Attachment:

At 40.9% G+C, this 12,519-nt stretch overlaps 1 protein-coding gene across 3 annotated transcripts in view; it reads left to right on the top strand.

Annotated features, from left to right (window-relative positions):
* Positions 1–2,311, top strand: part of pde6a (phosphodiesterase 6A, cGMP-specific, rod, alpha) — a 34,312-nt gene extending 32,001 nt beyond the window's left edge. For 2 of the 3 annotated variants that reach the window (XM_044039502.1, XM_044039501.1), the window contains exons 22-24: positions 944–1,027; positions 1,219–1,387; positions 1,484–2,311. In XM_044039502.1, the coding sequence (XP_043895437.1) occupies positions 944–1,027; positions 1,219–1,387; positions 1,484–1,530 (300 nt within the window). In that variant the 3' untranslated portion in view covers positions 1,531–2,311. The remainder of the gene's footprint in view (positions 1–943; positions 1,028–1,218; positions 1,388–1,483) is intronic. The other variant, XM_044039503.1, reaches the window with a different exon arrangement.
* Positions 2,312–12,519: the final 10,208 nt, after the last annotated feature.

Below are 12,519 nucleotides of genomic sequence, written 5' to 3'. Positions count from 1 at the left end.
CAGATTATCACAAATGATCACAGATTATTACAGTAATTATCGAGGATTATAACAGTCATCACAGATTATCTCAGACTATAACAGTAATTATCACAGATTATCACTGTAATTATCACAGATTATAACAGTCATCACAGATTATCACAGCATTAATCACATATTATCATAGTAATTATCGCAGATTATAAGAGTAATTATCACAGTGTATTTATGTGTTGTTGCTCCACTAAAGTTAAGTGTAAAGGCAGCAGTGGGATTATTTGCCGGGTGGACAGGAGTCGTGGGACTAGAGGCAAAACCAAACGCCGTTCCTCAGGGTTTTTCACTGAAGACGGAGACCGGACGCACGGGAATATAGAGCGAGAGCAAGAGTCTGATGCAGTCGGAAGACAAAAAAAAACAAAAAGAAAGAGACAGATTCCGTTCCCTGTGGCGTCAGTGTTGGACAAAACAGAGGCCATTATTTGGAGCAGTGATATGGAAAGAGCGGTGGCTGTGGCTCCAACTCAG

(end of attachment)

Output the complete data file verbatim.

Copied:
At 40.9% G+C, this 12,519-nt stretch overlaps 1 protein-coding gene across 3 annotated transcripts in view; it reads left to right on the top strand.

Annotated features, from left to right (window-relative positions):
* Positions 1–2,311, top strand: part of pde6a (phosphodiesterase 6A, cGMP-specific, rod, alpha) — a 34,312-nt gene extending 32,001 nt beyond the window's left edge. For 2 of the 3 annotated variants that reach the window (XM_044039502.1, XM_044039501.1), the window contains exons 22-24: positions 944–1,027; positions 1,219–1,387; positions 1,484–2,311. In XM_044039502.1, the coding sequence (XP_043895437.1) occupies positions 944–1,027; positions 1,219–1,387; positions 1,484–1,530 (300 nt within the window). In that variant the 3' untranslated portion in view covers positions 1,531–2,311. The remainder of the gene's footprint in view (positions 1–943; positions 1,028–1,218; positions 1,388–1,483) is intronic. The other variant, XM_044039503.1, reaches the window with a different exon arrangement.
* Positions 2,312–12,519: the final 10,208 nt, after the last annotated feature.

Below are 12,519 nucleotides of genomic sequence, written 5' to 3'. Positions count from 1 at the left end.
CAGATTATCACAAATGATCACAGATTATTACAGTAATTATCGAGGATTATAACAGTCATCACAGATTATCTCAGACTATAACAGTAATTATCACAGATTATCACTGTAATTATCACAGATTATAACAGTCATCACAGATTATCACAGCATTAATCACATATTATCATAGTAATTATCGCAGATTATAAGAGTAATTATCACAGTGTATTTATGTGTTGTTGCTCCACTAAAGTTAAGTGTAAAGGCAGCAGTGGGATTATTTGCCGGGTGGACAGGAGTCGTGGGACTAGAGGCAAAACCAAACGCCGTTCCTCAGGGTTTTTCACTGAAGACGGAGACCGGACGCACGGGAATATAGAGCGAGAGCAAGAGTCTGATGCAGTCGGAAGACAAAAAAAAACAAAAAGAAAGAGACAGATTCCGTTCCCTGTGGCGTCAGTGTTGGACAAAACAGAGGCCATTATTTGGAGCAGTGATATGGAAAGAGCGGTGGCTGTGGCTCCAACTCAG